The History of the CPSU(B)
gives an important analysis of the tactics and class basis of the Narodniks:
“The method of combating tsardom chosen by the Narodniks, namely, by the assassination of individuals, by individual terrorism, was wrong and detrimental to the revolution. The policy of individual terrorism was based on the erroneous Narodnik theory of active ‘heroes’ and a passive ‘mob’, which awaited exploits from the ‘heroes’. This false theory maintained that it is only outstanding individuals who make history, while the masses, the people, the class, the ‘mob’, as the Narodnik writers contemptuously called them, are incapable of conscious, organised activity and can only blindly follow the ‘heroes’. For this reason the Narodniks abandoned mass revolutionary work among the peasantry and the working class and changed to individual terrorism…
“By these assassinations of individual representatives of the class of exploiters, assassinations that were of no benefit to the revolution, the Narodniks diverted the attention of the working people from the struggle against that class as a whole. They hampered the development of the revolutionary initiative and activity of the working class and the peasantry.
prevented the working class from understanding its leading role in the revolution and retarded the creation of an independent party of the working class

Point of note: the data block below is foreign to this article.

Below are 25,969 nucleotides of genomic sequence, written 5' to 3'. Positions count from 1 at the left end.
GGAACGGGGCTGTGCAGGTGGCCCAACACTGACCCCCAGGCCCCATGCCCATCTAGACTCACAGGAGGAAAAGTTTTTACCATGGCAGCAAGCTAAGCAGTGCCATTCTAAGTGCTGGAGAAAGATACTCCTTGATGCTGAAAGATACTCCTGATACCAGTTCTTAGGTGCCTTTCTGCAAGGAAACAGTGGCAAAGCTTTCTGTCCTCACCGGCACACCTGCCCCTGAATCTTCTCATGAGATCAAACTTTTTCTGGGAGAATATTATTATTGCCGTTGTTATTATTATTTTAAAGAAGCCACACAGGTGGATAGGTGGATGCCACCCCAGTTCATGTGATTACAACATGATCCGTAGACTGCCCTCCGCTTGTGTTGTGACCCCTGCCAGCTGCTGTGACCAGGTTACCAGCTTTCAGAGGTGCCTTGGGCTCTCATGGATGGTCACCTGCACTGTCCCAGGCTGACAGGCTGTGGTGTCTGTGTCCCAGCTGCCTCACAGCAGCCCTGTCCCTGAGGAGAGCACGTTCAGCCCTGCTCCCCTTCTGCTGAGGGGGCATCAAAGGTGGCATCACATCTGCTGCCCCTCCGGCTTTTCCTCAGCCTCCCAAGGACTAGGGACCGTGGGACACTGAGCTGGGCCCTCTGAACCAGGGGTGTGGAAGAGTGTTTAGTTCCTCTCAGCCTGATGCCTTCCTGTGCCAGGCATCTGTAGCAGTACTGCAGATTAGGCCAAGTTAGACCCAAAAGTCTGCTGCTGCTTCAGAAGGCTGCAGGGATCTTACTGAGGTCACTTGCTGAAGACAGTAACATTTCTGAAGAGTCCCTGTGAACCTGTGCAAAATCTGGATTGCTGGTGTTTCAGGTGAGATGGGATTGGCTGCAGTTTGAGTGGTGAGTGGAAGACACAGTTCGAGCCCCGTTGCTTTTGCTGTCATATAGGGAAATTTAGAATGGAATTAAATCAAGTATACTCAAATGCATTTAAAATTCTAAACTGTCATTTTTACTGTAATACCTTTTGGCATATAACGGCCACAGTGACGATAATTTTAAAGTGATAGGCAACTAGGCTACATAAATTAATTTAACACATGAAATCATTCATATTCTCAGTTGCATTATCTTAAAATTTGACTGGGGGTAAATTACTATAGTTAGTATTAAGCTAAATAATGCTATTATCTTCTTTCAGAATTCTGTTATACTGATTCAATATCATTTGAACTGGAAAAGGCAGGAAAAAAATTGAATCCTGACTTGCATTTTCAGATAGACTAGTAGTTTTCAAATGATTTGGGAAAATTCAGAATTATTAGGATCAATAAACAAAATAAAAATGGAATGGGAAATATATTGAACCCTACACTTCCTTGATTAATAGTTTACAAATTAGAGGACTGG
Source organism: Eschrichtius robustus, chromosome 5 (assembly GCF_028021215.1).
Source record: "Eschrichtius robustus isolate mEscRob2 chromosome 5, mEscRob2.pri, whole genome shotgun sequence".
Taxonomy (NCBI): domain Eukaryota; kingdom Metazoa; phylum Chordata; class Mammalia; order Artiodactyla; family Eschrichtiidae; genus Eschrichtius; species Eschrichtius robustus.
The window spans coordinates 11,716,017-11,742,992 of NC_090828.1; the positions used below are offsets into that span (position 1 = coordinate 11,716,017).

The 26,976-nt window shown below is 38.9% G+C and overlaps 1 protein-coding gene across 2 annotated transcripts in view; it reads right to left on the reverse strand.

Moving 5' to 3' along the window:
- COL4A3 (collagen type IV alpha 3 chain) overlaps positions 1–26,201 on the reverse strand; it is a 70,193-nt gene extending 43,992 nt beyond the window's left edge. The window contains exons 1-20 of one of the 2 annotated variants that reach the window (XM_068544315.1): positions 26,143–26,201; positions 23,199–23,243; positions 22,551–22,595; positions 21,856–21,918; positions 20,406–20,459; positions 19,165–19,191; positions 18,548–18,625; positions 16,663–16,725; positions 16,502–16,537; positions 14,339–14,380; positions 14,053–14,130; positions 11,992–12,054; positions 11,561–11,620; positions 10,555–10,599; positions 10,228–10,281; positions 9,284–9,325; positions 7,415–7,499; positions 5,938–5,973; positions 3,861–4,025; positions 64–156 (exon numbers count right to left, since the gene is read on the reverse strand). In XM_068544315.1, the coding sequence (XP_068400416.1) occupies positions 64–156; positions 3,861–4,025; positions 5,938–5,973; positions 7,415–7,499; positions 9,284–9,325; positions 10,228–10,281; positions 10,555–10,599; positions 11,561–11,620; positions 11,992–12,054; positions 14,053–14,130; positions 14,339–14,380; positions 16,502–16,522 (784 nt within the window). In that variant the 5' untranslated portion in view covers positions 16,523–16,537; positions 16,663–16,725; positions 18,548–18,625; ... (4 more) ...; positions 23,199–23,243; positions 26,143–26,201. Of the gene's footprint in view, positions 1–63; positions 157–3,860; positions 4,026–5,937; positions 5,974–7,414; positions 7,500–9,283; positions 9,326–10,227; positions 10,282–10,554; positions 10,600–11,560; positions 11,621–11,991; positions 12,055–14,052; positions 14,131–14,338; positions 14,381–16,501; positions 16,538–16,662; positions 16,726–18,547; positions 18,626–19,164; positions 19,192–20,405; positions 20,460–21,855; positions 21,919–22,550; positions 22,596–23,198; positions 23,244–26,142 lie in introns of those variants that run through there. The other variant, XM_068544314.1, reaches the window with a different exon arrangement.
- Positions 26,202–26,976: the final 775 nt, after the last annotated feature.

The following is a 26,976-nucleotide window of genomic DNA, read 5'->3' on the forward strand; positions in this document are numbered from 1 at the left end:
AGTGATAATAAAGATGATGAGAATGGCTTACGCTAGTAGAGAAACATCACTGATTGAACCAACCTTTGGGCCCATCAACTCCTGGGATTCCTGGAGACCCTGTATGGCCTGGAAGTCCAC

So it is clear to us that while it is necessary to verse ourselves in tactics of self-defence, the tactics of deliberate violence are detrimental to our cause at this moment in time. Of course such a statement cannot be applied to the whole world. We are talking here of the anti-globalisation movement of the imperialist countries, where we are relatively weak and where revolutionaries have yet to ground themselves in the mass of the people. In countries where the revolutionary movement is strong and has a genuine popular base (such as Colombia, Peru, Nepal, the Philippines) we stand in steadfast support for the revolutionary movements, who are using violence to defeat a violent and decadent system, and to establish peace for once and for all.
The Future of the Anti-Globalisation Movement